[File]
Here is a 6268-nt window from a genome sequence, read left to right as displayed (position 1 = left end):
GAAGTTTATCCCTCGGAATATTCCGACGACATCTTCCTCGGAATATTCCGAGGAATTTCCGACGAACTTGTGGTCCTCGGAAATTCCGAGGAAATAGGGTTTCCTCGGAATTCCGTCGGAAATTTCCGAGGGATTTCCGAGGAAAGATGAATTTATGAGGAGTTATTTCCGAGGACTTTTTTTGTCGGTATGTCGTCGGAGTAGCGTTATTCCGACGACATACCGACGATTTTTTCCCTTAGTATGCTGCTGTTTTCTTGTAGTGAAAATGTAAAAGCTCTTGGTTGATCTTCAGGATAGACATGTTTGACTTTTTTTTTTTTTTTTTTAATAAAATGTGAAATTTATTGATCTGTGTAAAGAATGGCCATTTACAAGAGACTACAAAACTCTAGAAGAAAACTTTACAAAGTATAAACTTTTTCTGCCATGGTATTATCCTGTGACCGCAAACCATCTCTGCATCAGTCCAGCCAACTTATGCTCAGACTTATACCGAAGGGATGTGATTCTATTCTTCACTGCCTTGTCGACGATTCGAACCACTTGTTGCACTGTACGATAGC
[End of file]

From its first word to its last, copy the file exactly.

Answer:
Here is a 6268-nt window from a genome sequence, read left to right as displayed (position 1 = left end):
GAAGTTTATCCCTCGGAATATTCCGACGACATCTTCCTCGGAATATTCCGAGGAATTTCCGACGAACTTGTGGTCCTCGGAAATTCCGAGGAAATAGGGTTTCCTCGGAATTCCGTCGGAAATTTCCGAGGGATTTCCGAGGAAAGATGAATTTATGAGGAGTTATTTCCGAGGACTTTTTTTGTCGGTATGTCGTCGGAGTAGCGTTATTCCGACGACATACCGACGATTTTTTCCCTTAGTATGCTGCTGTTTTCTTGTAGTGAAAATGTAAAAGCTCTTGGTTGATCTTCAGGATAGACATGTTTGACTTTTTTTTTTTTTTTTTTAATAAAATGTGAAATTTATTGATCTGTGTAAAGAATGGCCATTTACAAGAGACTACAAAACTCTAGAAGAAAACTTTACAAAGTATAAACTTTTTCTGCCATGGTATTATCCTGTGACCGCAAACCATCTCTGCATCAGTCCAGCCAACTTATGCTCAGACTTATACCGAAGGGATGTGATTCTATTCTTCACTGCCTTGTCGACGATTCGAACCACTTGTTGCACTGTACGATAGC